1-20 of 130 items from 2015 « Prev | Next »
A few months ago, I took a look at writers and directors in the 2015 Oscar race who have previously been nominated for Academy Awards but yet to take home the gold. It was a fairly speculative piece, but now that the season is beginning to separate the contenders from the pretenders, I wanted to look again at some of the more realistic names in the running for Oscar gold. These are all filmmakers who have been nominated previously but yet to win anything, so if they were to emerge victorious this year, it would be their first times on the big stage. As a reminder, here are the 11 names (ten picks and one honorable mention) that I cited the last time out. They were Stephen Daldry, Guillermo del Toro, Stephen Frears, Todd Haynes, Nick Hornby, Tom McCarthy, Oren Moverman, Billy Ray, Ridley Scott, David O. Russell, and Paul Weitz. Obviously, »
- Joey Magidson
Carey Mulligan is one of many ladies fighting it out this year for a Best Actress nomination at the Oscars, but the 19th annual Hollywood Film Awards have seen fit to give her a potential leg up in the race. Yes, she’s being honored with the Hollywood Actress Award for her performance in Suffragette. Being given this honor sets her apart in terms of precursor attention, and that’s always a factor. Mulligan is the best part of that movie, so this will surely remind folks of that. It remains to be seen if she can crack the lineup or not, but this is a step in the right direction and could suggest exciting things to come on the precursor circuit for her… Here’s part of the press release once again announcing this honor: Academy Award-nominated actress Carey Mulligan will be honored with the “Hollywood Actress Award” for Suffragette… »
- Joey Magidson
Twilight Time presents Irish auteur Neil Jordan’s 1982 directorial debut Angel (aka Danny Boy) on Blu-ray, an obscurely regarded gem from the great filmmaker. A visually vibrant examination of the entrenched malaise infecting a region in the midst of what’s been referred to as “the troubles” (or the Northern Ireland Conflict, a decades spanning political issue concerning the constitutional status of Ireland in the UK vs. a United Ireland, informed also by religious views and ethnic background), this melancholy revenge drama showcases Jordan’s enduring muse Stephen Rea, as well as themes he’d continue to enhance in subsequent features. Hampered by a lack of developing tension, mostly due to a dramatic catalyst granted more weight than it could possibly wield, it’s certainly a solemn precursor to Jordan’s later masterpiece that decade, Mona Lisa (1986).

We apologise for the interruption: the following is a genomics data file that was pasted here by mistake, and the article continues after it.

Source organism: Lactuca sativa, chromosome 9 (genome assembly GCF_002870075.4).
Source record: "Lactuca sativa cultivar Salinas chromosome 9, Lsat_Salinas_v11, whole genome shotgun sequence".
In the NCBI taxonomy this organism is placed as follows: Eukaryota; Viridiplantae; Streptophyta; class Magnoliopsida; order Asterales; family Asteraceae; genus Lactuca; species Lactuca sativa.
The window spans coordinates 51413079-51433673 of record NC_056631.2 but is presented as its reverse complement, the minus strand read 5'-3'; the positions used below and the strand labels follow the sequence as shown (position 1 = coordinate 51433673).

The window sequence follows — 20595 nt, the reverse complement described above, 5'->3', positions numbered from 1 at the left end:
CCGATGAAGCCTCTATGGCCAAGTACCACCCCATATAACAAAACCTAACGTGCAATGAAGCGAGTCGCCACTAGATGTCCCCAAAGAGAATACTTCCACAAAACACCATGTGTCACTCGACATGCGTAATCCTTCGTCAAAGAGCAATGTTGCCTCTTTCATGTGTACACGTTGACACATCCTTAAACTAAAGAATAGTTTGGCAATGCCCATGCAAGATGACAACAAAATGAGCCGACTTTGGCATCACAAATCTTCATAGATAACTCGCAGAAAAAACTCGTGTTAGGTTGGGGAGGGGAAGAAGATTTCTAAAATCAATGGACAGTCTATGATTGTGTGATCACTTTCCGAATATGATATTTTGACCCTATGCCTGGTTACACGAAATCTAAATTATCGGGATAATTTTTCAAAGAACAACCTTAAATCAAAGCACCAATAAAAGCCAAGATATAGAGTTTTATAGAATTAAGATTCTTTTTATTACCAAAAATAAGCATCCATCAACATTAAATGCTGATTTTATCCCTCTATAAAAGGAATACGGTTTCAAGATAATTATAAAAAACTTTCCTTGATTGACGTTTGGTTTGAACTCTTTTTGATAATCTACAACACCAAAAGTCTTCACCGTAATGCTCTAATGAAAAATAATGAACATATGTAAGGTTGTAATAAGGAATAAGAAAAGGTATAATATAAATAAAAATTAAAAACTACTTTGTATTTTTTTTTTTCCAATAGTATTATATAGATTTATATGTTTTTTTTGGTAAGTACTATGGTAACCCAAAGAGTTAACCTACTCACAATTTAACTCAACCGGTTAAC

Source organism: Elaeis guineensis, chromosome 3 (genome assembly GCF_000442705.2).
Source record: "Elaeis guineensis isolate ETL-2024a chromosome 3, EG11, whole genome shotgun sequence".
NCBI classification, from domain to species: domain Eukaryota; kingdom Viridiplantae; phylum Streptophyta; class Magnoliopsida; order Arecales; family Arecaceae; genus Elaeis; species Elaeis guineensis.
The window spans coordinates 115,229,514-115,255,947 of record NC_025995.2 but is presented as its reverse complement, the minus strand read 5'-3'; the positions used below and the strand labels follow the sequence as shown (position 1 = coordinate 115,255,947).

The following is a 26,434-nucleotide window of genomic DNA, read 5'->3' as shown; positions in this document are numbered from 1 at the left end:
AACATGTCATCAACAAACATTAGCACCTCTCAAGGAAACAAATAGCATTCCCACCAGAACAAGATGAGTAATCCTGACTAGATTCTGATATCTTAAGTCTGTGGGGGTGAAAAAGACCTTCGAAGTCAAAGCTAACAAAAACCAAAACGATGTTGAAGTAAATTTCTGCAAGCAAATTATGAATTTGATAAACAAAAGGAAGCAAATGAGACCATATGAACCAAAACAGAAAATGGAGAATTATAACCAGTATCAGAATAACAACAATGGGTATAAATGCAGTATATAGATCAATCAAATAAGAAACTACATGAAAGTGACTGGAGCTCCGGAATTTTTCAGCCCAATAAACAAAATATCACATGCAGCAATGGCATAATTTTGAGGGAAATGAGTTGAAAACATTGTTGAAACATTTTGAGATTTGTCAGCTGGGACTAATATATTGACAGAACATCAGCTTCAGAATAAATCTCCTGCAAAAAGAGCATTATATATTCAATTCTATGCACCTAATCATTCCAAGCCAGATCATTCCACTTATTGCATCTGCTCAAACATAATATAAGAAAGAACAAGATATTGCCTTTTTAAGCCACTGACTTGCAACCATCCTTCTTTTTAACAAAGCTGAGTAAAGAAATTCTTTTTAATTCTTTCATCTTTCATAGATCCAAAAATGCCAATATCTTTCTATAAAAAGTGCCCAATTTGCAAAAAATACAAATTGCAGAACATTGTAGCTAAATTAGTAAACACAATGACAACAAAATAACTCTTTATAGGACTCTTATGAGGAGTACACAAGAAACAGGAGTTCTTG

Danny (Rea) is a talented saxophonist traveling around with his band to different gigs around Northern Ireland. »
- Nicholas Bell
A misguided attempt to mix together social realism, children’s adventure, and political thriller, Stephen Daldry’s Trash never sits still long enough to be any of those things. It’s about three boys living in the Rio de Janeiro slums who pick through the city’s massive piles of garbage for a living. One day, Jose Angelo (Wagner Moura), a man being chased by some crooked cops, desperately tosses a wallet onto a garbage truck, and one of the boys retrieves it. When the cops come to the slums looking for the wallet and offer a thousand reais for its retrieval, these kids realize there’s something more going on, and decide to find out on their own. The movie intercuts between the cops and the boys, between Jose Angelo (seen in flashbacks) and the boys, between the crooked pols and the boys, sometimes between the boys themselves. It »